In a democracy, the assumption is that civilians exercise the ultimate authority over their government. The citizens elect representatives who will act in the public interest. But what happens when government agencies are disbursed over thousands of jurisdictions, and the people who run these local agencies are virtually unknown?
Evencitizenswho follow politics and vote diligently are challenged to make an informed selection when considering the many candidates vying for obscure boards and commissions and special district elected positions. In some cases they will know about a particular obscure race, but in most cases they will not. So they either don’t select a candidate, or select a candidate almost randomly based on the brief ballot description, “small business owner,” “retired teacher,” whatever.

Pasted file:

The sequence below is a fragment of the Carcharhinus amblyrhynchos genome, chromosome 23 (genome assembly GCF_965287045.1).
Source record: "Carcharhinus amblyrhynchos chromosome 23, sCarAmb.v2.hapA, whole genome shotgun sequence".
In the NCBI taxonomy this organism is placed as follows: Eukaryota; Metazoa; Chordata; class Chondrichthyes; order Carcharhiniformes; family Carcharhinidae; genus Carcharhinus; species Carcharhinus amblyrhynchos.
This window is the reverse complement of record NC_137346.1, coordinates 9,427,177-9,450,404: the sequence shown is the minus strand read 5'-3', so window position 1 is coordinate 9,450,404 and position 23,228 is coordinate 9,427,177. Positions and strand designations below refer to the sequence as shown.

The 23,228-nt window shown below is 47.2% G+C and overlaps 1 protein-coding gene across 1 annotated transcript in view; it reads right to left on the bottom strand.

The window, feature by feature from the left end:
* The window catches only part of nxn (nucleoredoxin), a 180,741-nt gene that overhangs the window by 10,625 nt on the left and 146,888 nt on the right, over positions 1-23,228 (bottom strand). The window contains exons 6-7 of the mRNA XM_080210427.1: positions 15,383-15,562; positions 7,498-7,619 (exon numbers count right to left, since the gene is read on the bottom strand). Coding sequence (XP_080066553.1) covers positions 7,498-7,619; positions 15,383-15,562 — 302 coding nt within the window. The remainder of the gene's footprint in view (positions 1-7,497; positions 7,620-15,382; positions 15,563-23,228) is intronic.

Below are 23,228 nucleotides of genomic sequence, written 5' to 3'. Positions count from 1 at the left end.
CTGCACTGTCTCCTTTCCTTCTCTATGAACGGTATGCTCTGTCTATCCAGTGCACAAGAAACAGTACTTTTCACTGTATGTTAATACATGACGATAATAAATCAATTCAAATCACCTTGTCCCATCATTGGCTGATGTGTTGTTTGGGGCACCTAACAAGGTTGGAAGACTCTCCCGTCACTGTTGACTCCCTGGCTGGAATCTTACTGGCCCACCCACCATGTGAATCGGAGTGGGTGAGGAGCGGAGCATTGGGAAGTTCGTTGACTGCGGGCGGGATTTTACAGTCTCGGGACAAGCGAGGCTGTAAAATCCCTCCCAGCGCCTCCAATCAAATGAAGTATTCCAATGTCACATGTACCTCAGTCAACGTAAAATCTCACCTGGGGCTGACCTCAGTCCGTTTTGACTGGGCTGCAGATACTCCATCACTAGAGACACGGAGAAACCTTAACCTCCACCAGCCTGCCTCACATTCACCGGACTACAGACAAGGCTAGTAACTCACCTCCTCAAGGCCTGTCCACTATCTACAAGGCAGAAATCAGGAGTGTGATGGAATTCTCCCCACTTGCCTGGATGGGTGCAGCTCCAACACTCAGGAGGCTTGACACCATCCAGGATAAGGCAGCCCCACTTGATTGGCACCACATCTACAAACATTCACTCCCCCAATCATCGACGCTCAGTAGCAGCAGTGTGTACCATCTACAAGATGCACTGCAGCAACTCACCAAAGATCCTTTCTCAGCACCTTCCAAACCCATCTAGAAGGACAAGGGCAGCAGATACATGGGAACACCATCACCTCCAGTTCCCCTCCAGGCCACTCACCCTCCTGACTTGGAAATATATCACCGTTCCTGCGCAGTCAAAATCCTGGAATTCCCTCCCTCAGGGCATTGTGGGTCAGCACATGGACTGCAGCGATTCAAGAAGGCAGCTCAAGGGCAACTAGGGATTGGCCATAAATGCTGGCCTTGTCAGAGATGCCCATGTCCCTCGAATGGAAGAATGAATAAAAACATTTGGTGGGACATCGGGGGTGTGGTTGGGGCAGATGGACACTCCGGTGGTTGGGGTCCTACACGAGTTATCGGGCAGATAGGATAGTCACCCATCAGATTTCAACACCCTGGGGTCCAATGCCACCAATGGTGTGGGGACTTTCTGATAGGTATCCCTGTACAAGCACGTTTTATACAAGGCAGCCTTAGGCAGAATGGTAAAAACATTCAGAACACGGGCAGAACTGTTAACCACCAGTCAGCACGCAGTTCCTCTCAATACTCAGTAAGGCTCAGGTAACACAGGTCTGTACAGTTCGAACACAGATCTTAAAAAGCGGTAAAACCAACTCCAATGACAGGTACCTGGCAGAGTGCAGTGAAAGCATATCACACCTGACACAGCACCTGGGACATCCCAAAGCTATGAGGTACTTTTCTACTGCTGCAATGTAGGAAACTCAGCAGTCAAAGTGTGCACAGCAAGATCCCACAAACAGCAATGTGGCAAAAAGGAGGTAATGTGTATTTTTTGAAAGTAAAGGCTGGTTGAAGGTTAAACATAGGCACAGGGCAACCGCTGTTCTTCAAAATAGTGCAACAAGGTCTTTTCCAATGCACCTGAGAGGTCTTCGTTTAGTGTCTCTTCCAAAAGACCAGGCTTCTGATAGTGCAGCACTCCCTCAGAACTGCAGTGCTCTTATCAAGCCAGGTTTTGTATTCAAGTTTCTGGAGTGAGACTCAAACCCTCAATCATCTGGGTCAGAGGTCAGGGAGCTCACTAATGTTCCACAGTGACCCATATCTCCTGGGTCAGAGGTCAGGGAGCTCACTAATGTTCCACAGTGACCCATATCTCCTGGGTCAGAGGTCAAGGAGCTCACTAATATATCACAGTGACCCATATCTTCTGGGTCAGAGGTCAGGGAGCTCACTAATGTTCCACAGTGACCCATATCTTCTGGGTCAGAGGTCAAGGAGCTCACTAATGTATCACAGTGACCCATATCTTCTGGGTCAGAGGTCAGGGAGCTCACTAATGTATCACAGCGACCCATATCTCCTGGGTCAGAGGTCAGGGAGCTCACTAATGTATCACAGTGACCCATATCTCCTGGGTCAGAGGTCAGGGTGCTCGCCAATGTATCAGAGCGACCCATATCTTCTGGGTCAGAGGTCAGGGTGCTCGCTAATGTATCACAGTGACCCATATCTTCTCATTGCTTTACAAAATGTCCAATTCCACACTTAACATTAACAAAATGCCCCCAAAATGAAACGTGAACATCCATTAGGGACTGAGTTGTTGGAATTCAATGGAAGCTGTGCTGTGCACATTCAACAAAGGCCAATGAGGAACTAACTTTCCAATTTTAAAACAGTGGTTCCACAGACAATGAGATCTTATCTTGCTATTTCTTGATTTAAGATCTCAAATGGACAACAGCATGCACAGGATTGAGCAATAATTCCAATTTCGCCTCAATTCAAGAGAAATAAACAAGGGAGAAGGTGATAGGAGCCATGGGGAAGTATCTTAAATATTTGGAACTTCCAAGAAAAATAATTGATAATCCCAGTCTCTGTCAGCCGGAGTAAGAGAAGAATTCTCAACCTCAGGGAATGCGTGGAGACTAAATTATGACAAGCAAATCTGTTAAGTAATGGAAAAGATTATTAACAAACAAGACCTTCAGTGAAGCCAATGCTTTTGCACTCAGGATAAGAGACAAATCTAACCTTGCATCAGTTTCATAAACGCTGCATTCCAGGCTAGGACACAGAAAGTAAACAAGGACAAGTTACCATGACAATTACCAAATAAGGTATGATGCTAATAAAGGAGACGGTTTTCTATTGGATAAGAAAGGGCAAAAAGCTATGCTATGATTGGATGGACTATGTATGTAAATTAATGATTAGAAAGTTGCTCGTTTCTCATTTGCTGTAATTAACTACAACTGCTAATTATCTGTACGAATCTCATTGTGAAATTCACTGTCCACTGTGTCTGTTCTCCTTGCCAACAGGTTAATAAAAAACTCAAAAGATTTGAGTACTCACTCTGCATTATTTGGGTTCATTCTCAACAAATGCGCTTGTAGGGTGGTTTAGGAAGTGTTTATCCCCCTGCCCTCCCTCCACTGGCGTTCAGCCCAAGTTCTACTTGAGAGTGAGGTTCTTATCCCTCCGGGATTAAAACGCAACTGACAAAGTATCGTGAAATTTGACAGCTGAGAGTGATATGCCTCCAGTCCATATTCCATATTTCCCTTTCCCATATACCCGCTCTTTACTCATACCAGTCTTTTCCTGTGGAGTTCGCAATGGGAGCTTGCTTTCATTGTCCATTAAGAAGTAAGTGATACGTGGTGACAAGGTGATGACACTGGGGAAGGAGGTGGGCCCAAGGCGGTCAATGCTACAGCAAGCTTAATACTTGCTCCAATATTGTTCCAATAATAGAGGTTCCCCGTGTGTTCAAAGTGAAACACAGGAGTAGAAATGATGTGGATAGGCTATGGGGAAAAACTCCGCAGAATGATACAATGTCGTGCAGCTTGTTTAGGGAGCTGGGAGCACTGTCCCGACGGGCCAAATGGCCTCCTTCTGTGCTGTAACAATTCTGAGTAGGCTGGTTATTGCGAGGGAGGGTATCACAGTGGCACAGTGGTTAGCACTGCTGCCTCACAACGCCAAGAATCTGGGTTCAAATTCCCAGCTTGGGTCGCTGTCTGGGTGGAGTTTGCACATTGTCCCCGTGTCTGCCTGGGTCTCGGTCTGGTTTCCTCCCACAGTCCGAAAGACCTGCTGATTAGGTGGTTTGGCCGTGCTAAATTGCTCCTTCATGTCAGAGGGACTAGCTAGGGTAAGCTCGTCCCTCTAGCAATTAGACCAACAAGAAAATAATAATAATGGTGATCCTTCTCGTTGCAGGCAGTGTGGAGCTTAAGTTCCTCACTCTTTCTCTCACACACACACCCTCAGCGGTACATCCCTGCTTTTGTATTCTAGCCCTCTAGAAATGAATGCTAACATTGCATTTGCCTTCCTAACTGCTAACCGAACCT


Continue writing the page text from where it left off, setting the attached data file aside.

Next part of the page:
Only one group of voters consistently makes informed choices in these elections to supposedly minor elected positions. The people who these elected officials are going to manage and negotiate with over pay, benefits, and work rules.
The problem with dismissing these bottom-of-the-ballot elections as inconsequential, of course, is that these… Read More